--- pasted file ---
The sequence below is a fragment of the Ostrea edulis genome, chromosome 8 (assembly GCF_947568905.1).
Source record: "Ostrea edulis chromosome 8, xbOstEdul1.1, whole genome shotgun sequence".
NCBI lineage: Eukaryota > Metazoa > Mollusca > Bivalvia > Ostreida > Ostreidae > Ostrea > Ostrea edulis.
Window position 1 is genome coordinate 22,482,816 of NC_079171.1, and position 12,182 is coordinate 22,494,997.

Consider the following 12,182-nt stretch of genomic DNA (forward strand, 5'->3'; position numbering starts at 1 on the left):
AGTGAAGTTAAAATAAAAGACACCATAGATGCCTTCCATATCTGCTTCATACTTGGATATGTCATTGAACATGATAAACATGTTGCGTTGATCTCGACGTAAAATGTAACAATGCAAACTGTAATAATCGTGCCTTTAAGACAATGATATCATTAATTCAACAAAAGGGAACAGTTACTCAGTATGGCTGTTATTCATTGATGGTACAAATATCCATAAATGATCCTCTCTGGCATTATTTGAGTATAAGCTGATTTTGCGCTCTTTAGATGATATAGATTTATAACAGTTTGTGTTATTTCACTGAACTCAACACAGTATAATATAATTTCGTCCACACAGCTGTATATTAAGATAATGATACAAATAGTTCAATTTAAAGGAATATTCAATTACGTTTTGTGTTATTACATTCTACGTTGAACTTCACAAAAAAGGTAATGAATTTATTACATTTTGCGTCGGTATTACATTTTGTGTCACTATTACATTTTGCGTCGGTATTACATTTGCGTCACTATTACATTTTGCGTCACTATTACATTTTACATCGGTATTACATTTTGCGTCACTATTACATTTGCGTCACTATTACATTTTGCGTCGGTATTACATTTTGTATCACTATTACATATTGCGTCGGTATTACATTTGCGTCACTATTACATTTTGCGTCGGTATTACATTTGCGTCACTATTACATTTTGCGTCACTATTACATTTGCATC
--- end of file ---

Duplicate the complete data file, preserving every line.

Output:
The sequence below is a fragment of the Ostrea edulis genome, chromosome 8 (assembly GCF_947568905.1).
Source record: "Ostrea edulis chromosome 8, xbOstEdul1.1, whole genome shotgun sequence".
NCBI lineage: Eukaryota > Metazoa > Mollusca > Bivalvia > Ostreida > Ostreidae > Ostrea > Ostrea edulis.
Window position 1 is genome coordinate 22,482,816 of NC_079171.1, and position 12,182 is coordinate 22,494,997.

Consider the following 12,182-nt stretch of genomic DNA (forward strand, 5'->3'; position numbering starts at 1 on the left):
AGTGAAGTTAAAATAAAAGACACCATAGATGCCTTCCATATCTGCTTCATACTTGGATATGTCATTGAACATGATAAACATGTTGCGTTGATCTCGACGTAAAATGTAACAATGCAAACTGTAATAATCGTGCCTTTAAGACAATGATATCATTAATTCAACAAAAGGGAACAGTTACTCAGTATGGCTGTTATTCATTGATGGTACAAATATCCATAAATGATCCTCTCTGGCATTATTTGAGTATAAGCTGATTTTGCGCTCTTTAGATGATATAGATTTATAACAGTTTGTGTTATTTCACTGAACTCAACACAGTATAATATAATTTCGTCCACACAGCTGTATATTAAGATAATGATACAAATAGTTCAATTTAAAGGAATATTCAATTACGTTTTGTGTTATTACATTCTACGTTGAACTTCACAAAAAAGGTAATGAATTTATTACATTTTGCGTCGGTATTACATTTTGTGTCACTATTACATTTTGCGTCGGTATTACATTTGCGTCACTATTACATTTTGCGTCACTATTACATTTTACATCGGTATTACATTTTGCGTCACTATTACATTTGCGTCACTATTACATTTTGCGTCGGTATTACATTTTGTATCACTATTACATATTGCGTCGGTATTACATTTGCGTCACTATTACATTTTGCGTCGGTATTACATTTGCGTCACTATTACATTTTGCGTCACTATTACATTTGCATC